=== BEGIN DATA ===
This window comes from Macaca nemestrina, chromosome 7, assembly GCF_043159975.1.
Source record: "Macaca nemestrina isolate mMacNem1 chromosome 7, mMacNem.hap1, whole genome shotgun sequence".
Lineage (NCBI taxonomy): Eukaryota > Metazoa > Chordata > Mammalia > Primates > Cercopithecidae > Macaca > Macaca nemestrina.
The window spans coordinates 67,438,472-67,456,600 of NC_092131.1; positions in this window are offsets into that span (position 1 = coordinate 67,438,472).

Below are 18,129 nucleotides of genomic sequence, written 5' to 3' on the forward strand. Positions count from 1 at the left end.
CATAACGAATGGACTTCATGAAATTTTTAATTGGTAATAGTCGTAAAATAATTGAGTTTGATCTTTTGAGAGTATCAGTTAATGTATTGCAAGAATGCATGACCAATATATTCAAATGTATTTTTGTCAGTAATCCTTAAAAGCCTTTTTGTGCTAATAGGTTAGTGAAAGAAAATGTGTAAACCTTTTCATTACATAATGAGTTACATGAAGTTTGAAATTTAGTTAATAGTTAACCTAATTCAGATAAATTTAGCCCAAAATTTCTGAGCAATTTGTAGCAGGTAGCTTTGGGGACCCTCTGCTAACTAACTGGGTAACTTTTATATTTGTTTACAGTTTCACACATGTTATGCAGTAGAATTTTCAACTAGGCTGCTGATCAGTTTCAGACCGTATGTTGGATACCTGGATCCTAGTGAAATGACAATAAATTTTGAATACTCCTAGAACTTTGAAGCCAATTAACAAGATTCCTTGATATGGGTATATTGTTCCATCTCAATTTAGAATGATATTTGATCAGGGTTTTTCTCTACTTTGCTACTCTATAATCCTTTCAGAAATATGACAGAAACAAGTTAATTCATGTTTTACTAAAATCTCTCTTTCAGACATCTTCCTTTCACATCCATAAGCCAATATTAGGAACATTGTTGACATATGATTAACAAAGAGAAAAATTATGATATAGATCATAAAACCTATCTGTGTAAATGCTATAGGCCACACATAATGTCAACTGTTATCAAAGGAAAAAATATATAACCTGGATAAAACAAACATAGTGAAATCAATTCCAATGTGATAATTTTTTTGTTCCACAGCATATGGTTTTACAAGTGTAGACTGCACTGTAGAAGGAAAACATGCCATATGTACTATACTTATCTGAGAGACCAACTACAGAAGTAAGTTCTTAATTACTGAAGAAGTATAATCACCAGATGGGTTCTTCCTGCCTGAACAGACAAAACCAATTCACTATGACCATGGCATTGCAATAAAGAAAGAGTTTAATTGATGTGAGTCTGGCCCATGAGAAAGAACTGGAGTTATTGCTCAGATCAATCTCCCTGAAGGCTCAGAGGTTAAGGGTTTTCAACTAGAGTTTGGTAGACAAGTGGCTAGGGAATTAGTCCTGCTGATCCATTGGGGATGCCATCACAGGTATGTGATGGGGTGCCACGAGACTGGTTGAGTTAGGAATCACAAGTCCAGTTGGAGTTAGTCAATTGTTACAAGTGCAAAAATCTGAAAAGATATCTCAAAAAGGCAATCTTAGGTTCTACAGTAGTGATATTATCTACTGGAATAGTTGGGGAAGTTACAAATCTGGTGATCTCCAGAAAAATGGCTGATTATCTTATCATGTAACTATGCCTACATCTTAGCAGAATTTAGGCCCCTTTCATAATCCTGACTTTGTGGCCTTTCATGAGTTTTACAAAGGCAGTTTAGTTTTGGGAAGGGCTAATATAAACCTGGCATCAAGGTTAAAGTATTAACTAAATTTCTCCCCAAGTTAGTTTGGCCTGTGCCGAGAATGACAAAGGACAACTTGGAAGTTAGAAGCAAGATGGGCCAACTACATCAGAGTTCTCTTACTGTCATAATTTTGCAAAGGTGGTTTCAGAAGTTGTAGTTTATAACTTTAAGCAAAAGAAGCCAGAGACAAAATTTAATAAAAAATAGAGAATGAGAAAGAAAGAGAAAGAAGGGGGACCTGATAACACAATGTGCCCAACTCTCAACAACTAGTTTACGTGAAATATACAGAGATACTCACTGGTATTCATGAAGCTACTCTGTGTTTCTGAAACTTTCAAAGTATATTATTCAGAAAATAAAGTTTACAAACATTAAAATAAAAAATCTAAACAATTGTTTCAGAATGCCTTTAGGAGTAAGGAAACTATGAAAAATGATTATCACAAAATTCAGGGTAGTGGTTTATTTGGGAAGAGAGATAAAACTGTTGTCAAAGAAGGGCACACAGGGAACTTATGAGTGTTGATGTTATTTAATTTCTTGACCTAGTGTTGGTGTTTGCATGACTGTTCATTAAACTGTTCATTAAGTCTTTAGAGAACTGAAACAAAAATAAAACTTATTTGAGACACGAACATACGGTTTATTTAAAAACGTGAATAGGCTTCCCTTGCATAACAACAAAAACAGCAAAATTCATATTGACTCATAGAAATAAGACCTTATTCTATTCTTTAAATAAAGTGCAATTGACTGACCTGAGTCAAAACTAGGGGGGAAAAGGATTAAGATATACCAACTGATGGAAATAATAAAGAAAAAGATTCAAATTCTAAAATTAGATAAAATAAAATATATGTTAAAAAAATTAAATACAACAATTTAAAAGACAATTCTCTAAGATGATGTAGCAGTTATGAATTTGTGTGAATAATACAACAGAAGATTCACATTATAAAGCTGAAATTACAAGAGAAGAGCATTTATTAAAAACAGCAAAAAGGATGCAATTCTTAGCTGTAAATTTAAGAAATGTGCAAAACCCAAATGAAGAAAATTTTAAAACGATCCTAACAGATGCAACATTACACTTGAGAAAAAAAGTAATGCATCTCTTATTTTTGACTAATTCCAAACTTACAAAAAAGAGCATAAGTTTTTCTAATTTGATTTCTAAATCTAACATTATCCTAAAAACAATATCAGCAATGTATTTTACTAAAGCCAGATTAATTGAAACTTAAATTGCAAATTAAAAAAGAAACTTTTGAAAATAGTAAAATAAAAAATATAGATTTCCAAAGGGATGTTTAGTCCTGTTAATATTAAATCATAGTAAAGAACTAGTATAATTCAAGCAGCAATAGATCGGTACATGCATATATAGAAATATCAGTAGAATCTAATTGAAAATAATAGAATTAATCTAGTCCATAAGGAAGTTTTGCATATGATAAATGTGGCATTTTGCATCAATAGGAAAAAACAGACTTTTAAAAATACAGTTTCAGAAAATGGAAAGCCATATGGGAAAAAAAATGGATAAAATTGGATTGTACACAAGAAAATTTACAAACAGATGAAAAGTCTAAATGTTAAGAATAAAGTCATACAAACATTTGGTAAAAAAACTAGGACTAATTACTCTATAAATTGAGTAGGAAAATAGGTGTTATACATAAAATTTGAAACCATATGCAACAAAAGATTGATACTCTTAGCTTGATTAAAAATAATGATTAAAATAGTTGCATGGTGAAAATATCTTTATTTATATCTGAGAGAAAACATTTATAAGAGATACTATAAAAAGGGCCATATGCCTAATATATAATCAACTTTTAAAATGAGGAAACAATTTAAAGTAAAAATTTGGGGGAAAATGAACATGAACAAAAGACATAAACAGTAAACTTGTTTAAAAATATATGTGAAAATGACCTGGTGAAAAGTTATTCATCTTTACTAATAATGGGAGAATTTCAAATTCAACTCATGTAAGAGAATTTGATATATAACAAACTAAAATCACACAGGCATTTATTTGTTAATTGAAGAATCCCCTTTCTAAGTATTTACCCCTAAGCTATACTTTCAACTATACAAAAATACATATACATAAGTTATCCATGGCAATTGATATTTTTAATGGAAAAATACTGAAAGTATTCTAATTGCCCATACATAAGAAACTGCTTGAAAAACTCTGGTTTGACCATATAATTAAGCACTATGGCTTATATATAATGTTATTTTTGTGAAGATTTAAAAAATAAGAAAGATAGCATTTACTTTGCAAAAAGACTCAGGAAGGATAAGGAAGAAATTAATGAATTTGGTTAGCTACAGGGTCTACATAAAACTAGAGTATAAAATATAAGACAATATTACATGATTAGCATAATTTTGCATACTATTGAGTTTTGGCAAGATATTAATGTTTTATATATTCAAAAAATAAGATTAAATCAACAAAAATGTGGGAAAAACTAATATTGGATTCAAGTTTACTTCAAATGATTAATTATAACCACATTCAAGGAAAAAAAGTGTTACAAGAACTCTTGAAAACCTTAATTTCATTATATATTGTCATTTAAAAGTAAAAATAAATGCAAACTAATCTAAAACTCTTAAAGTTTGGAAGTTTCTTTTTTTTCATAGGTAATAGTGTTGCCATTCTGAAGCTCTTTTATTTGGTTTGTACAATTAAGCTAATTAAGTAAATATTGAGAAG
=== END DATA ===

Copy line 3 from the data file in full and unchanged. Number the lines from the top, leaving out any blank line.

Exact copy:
Lineage (NCBI taxonomy): Eukaryota > Metazoa > Chordata > Mammalia > Primates > Cercopithecidae > Macaca > Macaca nemestrina.